Beverage giant Coca-Cola is under suspicion of using inter-company payments to avoid taxes in Vietnam, even though tax officials admitted that such violations, if any, are hard to prove, a new report says.
It is not normal for Coca-Cola Vietnam to keep reporting higher sales in Vietnam since 1994 without paying any income tax, according to the report on Tuoi Tre newspaper Saturday.
Le Duy Minh, a senior inspector at the Ho Chi Minh City Tax Department, said the company continued to post losses, claiming that it had to buy ingredients from the parent company at very high prices. The cost for imported ingredients alone accounted for 70 to 85 percent of the company's total outlay, he said.
Coca-Cola Vietnam insisted that it did not break any law and the ingredients were expensive because they involved intellectual property, Minh told the newspaper.
"The HCMC Tax Department has ranked Coca-Cola first in the transfer pricing suspicion list for six or seven years now," he said. "Its financial reports have been checked carefully. But it is difficult to prove fraud, more difficult than other firms, because there is no similar company in the same industry to compare it to, since the ingredients are exclusively supplied by the parent company."
According to the department, Coca-Cola Vietnam reported revenues of VND728 billion and a total loss of VND110 billion in 2004. In 2010, revenues soared to VND2.53 trillion (US$121.5 million) but losses also ballooned, to VND188 billion ($9 million).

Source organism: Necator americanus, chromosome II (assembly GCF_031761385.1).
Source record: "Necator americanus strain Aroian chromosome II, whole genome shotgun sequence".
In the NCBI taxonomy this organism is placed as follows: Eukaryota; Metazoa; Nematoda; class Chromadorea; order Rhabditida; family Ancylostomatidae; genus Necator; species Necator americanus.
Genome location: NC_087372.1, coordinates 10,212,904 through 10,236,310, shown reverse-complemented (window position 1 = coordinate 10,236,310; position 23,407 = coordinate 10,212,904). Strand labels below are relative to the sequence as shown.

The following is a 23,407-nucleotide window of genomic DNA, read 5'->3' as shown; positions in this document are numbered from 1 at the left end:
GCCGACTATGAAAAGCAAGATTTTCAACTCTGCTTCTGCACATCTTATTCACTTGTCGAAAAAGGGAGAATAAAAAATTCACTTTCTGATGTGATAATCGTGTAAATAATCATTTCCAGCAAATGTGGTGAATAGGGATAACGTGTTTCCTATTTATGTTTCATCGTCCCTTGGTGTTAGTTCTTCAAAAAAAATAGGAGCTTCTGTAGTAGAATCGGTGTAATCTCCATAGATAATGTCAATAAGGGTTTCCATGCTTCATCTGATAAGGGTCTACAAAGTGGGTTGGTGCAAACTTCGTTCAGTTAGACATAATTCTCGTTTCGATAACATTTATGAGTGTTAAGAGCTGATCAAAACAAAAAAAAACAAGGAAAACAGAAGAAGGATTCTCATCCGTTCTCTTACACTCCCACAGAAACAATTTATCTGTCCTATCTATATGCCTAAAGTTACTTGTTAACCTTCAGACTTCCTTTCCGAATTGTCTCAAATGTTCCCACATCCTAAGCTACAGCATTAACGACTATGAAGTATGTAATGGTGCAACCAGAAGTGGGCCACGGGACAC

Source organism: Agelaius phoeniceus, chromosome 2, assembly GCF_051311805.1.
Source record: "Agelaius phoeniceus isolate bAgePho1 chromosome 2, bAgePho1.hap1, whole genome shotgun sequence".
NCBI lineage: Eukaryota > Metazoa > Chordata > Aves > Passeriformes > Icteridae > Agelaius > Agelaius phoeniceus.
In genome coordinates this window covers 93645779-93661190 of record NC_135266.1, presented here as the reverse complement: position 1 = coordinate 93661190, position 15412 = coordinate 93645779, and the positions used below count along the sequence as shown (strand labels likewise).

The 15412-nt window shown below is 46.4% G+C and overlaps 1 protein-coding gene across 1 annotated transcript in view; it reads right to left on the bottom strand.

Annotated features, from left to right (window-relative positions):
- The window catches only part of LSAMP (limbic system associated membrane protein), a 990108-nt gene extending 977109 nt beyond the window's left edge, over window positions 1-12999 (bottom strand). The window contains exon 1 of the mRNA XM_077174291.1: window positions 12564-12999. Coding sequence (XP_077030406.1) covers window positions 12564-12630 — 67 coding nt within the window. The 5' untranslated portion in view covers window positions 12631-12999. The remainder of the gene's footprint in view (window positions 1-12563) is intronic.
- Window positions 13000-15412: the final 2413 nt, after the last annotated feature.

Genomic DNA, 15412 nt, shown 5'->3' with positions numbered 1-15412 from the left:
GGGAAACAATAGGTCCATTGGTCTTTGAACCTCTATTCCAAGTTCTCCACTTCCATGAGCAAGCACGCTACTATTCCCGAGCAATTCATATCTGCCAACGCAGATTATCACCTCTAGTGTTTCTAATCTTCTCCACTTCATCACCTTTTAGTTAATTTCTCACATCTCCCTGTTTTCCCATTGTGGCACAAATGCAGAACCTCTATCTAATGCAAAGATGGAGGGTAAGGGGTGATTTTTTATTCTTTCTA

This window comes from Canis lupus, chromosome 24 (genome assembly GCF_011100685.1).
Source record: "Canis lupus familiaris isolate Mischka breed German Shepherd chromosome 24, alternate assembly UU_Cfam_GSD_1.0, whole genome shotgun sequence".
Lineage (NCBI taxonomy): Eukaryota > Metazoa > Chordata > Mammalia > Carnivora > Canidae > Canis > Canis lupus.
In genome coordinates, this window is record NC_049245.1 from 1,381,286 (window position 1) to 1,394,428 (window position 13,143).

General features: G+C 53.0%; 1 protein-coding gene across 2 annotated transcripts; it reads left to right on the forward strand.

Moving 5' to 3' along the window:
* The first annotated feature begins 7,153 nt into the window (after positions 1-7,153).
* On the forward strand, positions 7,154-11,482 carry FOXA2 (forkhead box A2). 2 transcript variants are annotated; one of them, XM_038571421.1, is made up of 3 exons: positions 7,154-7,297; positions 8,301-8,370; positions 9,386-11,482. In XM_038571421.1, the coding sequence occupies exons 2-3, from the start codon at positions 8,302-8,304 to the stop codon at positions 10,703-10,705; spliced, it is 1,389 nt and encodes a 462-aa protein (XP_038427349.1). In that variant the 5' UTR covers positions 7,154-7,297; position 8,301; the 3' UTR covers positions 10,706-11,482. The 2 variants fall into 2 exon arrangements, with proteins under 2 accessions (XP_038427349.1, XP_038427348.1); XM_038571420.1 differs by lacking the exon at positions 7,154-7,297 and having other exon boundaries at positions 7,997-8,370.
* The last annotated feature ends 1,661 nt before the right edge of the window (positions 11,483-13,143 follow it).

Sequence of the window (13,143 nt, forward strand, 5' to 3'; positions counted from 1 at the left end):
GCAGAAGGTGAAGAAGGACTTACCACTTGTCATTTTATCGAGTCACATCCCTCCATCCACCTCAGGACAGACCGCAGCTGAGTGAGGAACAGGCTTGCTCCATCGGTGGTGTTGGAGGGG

Tuoi Tre said the company has rejected all accusations of fraud. External Relations Director Nguyen Khoa My said to protect its market share from increased competition, Coca-Cola Vietnam had to spend more money on marketing. Production costs also increased due to higher prices for materials, electricity and sugar, he said.
Coca-Cola, whose products in Vietnam include Coca-Cola, Coke Light, Fanta and Sprite, last month released a statement saying the company plans to invest $300 million in Vietnam over the next three years. Chairman Muhtar Kent said Vietnam is "an important growth market in Asia Pacific."
Reuters on December 6 reported politicians are beginning to target practices to reduce tax payments used by multinational corporations. One of the practices, which have been used by giants including Google and Microsoft, is parking intellectual property in tax havens and charging affiliates big fees to use it.
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